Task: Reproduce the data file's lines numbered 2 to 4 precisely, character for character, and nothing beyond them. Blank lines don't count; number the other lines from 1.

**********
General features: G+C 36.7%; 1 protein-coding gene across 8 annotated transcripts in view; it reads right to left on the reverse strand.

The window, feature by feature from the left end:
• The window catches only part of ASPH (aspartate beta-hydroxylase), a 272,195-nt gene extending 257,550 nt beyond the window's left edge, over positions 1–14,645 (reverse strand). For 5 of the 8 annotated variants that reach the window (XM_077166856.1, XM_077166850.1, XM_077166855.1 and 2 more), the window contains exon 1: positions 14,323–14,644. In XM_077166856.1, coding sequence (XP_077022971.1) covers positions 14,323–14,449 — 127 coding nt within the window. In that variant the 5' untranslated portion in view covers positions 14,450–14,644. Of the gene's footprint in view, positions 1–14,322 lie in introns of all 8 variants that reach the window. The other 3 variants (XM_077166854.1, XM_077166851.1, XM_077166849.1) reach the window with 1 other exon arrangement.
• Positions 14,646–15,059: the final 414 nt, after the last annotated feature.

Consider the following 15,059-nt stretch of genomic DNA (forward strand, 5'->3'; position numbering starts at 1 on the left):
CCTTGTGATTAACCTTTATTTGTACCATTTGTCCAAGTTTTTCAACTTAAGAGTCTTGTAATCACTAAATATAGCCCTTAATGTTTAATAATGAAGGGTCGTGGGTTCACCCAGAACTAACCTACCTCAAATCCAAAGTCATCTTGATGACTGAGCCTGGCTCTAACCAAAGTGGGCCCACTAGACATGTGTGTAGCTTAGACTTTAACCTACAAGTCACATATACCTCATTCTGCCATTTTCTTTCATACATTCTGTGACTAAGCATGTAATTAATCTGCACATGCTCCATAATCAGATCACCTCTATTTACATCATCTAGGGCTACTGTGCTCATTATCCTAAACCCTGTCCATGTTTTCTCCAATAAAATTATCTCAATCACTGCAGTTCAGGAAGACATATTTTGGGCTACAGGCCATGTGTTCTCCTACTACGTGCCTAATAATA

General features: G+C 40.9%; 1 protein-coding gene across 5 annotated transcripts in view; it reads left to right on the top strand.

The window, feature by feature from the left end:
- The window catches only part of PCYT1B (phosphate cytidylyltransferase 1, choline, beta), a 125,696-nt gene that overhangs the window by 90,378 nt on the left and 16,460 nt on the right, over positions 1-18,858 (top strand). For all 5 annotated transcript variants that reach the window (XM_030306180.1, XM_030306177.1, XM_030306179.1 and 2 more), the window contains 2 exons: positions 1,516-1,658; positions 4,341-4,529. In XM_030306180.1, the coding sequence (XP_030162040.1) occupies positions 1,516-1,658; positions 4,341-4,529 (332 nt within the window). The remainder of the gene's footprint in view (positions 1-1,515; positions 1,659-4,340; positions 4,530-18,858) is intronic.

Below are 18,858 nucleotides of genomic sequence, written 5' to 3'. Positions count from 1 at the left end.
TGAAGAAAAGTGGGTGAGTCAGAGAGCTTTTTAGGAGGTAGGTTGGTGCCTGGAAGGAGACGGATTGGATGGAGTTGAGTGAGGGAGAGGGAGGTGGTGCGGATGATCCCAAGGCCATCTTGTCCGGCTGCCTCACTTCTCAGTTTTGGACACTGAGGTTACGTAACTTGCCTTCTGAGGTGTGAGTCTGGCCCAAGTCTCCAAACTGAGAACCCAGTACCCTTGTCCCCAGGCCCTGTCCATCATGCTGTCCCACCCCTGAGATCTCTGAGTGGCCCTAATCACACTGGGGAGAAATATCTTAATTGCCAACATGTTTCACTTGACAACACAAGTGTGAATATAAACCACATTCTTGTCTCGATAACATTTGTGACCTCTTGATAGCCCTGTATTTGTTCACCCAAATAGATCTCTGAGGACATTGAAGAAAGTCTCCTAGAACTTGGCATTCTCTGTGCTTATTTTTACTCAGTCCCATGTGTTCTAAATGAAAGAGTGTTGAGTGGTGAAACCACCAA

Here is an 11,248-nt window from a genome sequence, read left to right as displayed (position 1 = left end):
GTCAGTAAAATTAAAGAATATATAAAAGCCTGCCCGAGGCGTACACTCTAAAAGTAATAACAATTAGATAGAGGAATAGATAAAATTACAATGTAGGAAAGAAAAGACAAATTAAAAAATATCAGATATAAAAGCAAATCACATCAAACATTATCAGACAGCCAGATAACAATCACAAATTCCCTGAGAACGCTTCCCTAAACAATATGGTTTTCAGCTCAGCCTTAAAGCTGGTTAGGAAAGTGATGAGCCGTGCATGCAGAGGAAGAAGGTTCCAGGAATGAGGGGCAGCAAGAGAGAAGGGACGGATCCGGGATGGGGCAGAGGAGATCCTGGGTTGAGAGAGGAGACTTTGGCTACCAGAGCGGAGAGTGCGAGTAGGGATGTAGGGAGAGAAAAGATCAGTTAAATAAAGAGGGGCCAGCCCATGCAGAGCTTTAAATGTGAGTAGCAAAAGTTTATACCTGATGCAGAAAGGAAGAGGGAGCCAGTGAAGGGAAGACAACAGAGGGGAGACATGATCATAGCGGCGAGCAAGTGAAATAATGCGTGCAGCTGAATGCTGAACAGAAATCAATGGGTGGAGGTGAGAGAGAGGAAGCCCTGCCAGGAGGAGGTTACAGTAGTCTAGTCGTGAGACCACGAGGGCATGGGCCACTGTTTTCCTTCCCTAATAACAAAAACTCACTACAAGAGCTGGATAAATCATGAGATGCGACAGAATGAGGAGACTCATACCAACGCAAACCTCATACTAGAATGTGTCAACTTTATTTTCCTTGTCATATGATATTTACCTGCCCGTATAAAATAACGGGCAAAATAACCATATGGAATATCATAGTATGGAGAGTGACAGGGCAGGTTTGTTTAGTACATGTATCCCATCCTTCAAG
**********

The window, feature by feature from the left end:
• The window catches only part of ASPH (aspartate beta-hydroxylase), a 272,195-nt gene extending 257,550 nt beyond the window's left edge, over positions 1–14,645 (reverse strand). For 5 of the 8 annotated variants that reach the window (XM_077166856.1, XM_077166850.1, XM_077166855.1 and 2 more), the window contains exon 1: positions 14,323–14,644. In XM_077166856.1, coding sequence (XP_077022971.1) covers positions 14,323–14,449 — 127 coding nt within the window. In that variant the 5' untranslated portion in view covers positions 14,450–14,644. Of the gene's footprint in view, positions 1–14,322 lie in introns of all 8 variants that reach the window. The other 3 variants (XM_077166854.1, XM_077166851.1, XM_077166849.1) reach the window with 1 other exon arrangement.
• Positions 14,646–15,059: the final 414 nt, after the last annotated feature.